New challenge for medi for help: podoconiosis

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Elephantiasis is abnormal enlargement of a body part caused by lymphatic congestion. Besides lymphatic filariasis, which is triggered by a parasite infection, non-infectious podoconiosis is the second major cause of elephantiasis in tropical countries. According to the WHO, it is one of the most neglected diseases in the world (neglected tropical disease). Both disease types occur disproportionately often in poorer countries or population groups and therefore receive less attention and support from research or health policy than diseases that are common in developing countries. In the future, medi for help wants to help affected people to combat this neglected, but still serious disease.

What are the features of “podo” and where does it occur?

Podoconiosis (podo) is a form of tropical lymphoedema with bilateral swelling of the feet up to the knees, with asymmetric lymphoedema. Filariasis, on the other hand, can start anywhere on the leg and usually appears as a unilateral swelling above the knee, especially in the groin.

There is some evidence that podo is the result of a genetic, inflammatory response to mineral particles in red clay soils of volcanic rock. These microparticles penetrate the skin of people who walk barefoot and lead to an inflammatory process with subsequent oedema and fibrosis, resulting in congestion of the lymphatic system.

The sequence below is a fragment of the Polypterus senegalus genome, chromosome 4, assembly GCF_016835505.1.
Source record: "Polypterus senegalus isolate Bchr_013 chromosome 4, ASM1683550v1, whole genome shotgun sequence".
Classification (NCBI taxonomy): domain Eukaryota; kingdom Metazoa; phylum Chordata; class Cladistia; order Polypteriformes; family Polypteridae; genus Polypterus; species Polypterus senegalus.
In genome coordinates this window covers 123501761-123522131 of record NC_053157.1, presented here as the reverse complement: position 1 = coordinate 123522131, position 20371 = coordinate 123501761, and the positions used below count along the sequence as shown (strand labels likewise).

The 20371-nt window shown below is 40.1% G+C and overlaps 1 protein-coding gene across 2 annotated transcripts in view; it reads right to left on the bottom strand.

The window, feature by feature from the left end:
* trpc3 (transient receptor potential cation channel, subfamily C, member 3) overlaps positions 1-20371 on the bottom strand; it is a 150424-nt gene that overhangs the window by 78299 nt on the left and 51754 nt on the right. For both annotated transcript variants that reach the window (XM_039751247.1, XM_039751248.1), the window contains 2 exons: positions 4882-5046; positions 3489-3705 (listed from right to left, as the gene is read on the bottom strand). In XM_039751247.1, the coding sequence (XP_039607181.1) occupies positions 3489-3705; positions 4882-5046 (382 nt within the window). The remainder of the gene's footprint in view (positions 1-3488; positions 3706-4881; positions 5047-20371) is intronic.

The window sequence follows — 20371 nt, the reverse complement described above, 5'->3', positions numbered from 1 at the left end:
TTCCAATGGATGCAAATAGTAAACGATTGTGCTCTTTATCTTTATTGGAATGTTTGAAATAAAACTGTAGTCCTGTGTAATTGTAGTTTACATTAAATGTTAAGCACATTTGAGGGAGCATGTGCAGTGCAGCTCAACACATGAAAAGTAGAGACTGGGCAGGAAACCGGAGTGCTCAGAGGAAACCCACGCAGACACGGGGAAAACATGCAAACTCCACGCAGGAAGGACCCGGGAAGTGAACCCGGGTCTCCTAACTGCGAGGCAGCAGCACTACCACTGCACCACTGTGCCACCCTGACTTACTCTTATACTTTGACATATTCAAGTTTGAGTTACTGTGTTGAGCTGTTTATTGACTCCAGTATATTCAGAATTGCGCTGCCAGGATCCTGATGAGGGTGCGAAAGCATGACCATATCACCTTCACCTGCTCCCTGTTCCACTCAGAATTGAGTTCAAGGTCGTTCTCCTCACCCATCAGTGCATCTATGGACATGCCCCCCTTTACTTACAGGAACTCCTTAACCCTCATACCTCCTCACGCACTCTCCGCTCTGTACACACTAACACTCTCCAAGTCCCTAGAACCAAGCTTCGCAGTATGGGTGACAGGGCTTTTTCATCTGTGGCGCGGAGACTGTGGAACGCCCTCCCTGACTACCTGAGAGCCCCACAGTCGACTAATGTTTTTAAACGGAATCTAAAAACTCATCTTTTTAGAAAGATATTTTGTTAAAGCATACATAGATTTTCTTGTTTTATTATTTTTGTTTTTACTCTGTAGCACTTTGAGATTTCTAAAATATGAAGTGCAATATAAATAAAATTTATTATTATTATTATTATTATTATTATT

Podo occurs in highland areas of tropical Africa, Central America and northwest India – at altitudes of more than 1,000 metres above sea level with high seasonal rainfall. Men and women are usually equally affected, with farmers and mine workers in particular, who do not wear shoes for cultural reasons or simply poverty, being at particularly high risk.

Surveys of populations walking barefoot on such surfaces identified a five to ten percent prevalence in the described population.

Stigmatisation of people with podoconiosis is high: patients are excluded from school, local gatherings, churches and mosques, and from marrying non-affected people.

Prevention and treatment of podoconiosis

The most important preventive measure for podo is eliminating or minimising direct contact with the soils that cause the disease, and protecting the feet and legs through the wearing of shoes or boots and the covering of floor areas in traditional huts.

Secondary prevention involves a simple lymphoedema treatment regimen, specifically daily foot washing with soap, water and antiseptic, using skin care products, controlled exercises and wearing socks and shoes. Compression therapy combined with an elevated leg has been shown to be very effective in reducing the amount of swelling.

In advanced elephantiasis, treatment includes continuous and defined compression of the affected leg and elevation, in addition to the measures mentioned above. Rehabilitation into social environments is very important. Bringing families together through education is as important as further education. It is also important to raise awareness of how to make a living without having direct contact with the dust particles.

World Health Organization (WHO). Published online at: (Last accessed: 03/02/2023